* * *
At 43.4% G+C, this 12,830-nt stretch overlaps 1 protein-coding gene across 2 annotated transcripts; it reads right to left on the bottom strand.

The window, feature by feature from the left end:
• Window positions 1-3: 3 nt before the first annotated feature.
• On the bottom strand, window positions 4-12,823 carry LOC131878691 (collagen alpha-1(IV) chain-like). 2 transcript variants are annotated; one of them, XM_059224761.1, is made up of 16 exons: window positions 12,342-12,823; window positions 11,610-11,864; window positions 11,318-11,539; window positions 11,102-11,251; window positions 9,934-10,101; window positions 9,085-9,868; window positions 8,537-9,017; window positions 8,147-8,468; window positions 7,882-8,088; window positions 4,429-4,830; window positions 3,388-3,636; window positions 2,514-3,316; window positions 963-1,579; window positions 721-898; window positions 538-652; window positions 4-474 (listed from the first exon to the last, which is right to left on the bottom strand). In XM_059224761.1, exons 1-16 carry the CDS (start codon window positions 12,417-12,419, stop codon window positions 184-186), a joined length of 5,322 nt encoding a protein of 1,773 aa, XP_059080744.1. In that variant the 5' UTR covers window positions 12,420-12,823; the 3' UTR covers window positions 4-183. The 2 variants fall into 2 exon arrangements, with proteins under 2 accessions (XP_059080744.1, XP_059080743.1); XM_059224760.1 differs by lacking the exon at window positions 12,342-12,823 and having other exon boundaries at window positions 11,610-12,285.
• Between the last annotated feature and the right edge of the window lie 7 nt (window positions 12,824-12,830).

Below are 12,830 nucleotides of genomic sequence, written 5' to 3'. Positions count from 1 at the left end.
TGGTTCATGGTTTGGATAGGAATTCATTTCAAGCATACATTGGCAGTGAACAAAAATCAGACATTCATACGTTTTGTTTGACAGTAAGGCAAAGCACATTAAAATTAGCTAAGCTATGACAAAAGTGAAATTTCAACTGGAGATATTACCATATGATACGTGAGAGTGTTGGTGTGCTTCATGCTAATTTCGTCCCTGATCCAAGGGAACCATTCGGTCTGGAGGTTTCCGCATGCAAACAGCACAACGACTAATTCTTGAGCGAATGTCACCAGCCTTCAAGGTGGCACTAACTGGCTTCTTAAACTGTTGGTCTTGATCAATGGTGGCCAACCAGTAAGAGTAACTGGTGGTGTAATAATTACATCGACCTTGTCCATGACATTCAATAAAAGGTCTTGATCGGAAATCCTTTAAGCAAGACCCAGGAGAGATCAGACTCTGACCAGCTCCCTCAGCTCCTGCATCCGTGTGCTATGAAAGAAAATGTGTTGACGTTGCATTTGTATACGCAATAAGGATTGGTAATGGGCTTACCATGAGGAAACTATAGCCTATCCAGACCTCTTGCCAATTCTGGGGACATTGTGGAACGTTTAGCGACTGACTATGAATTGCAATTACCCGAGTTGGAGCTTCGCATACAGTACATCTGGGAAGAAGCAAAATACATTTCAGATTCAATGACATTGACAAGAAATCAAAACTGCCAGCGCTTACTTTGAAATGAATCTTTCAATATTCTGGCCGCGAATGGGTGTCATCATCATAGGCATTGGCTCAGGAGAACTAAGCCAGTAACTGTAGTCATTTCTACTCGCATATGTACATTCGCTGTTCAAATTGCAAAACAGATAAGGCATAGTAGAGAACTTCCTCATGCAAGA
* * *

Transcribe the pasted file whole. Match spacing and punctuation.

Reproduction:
At 43.4% G+C, this 12,830-nt stretch overlaps 1 protein-coding gene across 2 annotated transcripts; it reads right to left on the bottom strand.

The window, feature by feature from the left end:
• Window positions 1-3: 3 nt before the first annotated feature.
• On the bottom strand, window positions 4-12,823 carry LOC131878691 (collagen alpha-1(IV) chain-like). 2 transcript variants are annotated; one of them, XM_059224761.1, is made up of 16 exons: window positions 12,342-12,823; window positions 11,610-11,864; window positions 11,318-11,539; window positions 11,102-11,251; window positions 9,934-10,101; window positions 9,085-9,868; window positions 8,537-9,017; window positions 8,147-8,468; window positions 7,882-8,088; window positions 4,429-4,830; window positions 3,388-3,636; window positions 2,514-3,316; window positions 963-1,579; window positions 721-898; window positions 538-652; window positions 4-474 (listed from the first exon to the last, which is right to left on the bottom strand). In XM_059224761.1, exons 1-16 carry the CDS (start codon window positions 12,417-12,419, stop codon window positions 184-186), a joined length of 5,322 nt encoding a protein of 1,773 aa, XP_059080744.1. In that variant the 5' UTR covers window positions 12,420-12,823; the 3' UTR covers window positions 4-183. The 2 variants fall into 2 exon arrangements, with proteins under 2 accessions (XP_059080744.1, XP_059080743.1); XM_059224760.1 differs by lacking the exon at window positions 12,342-12,823 and having other exon boundaries at window positions 11,610-12,285.
• Between the last annotated feature and the right edge of the window lie 7 nt (window positions 12,824-12,830).

Below are 12,830 nucleotides of genomic sequence, written 5' to 3'. Positions count from 1 at the left end.
TGGTTCATGGTTTGGATAGGAATTCATTTCAAGCATACATTGGCAGTGAACAAAAATCAGACATTCATACGTTTTGTTTGACAGTAAGGCAAAGCACATTAAAATTAGCTAAGCTATGACAAAAGTGAAATTTCAACTGGAGATATTACCATATGATACGTGAGAGTGTTGGTGTGCTTCATGCTAATTTCGTCCCTGATCCAAGGGAACCATTCGGTCTGGAGGTTTCCGCATGCAAACAGCACAACGACTAATTCTTGAGCGAATGTCACCAGCCTTCAAGGTGGCACTAACTGGCTTCTTAAACTGTTGGTCTTGATCAATGGTGGCCAACCAGTAAGAGTAACTGGTGGTGTAATAATTACATCGACCTTGTCCATGACATTCAATAAAAGGTCTTGATCGGAAATCCTTTAAGCAAGACCCAGGAGAGATCAGACTCTGACCAGCTCCCTCAGCTCCTGCATCCGTGTGCTATGAAAGAAAATGTGTTGACGTTGCATTTGTATACGCAATAAGGATTGGTAATGGGCTTACCATGAGGAAACTATAGCCTATCCAGACCTCTTGCCAATTCTGGGGACATTGTGGAACGTTTAGCGACTGACTATGAATTGCAATTACCCGAGTTGGAGCTTCGCATACAGTACATCTGGGAAGAAGCAAAATACATTTCAGATTCAATGACATTGACAAGAAATCAAAACTGCCAGCGCTTACTTTGAAATGAATCTTTCAATATTCTGGCCGCGAATGGGTGTCATCATCATAGGCATTGGCTCAGGAGAACTAAGCCAGTAACTGTAGTCATTTCTACTCGCATATGTACATTCGCTGTTCAAATTGCAAAACAGATAAGGCATAGTAGAGAACTTCCTCATGCAAGA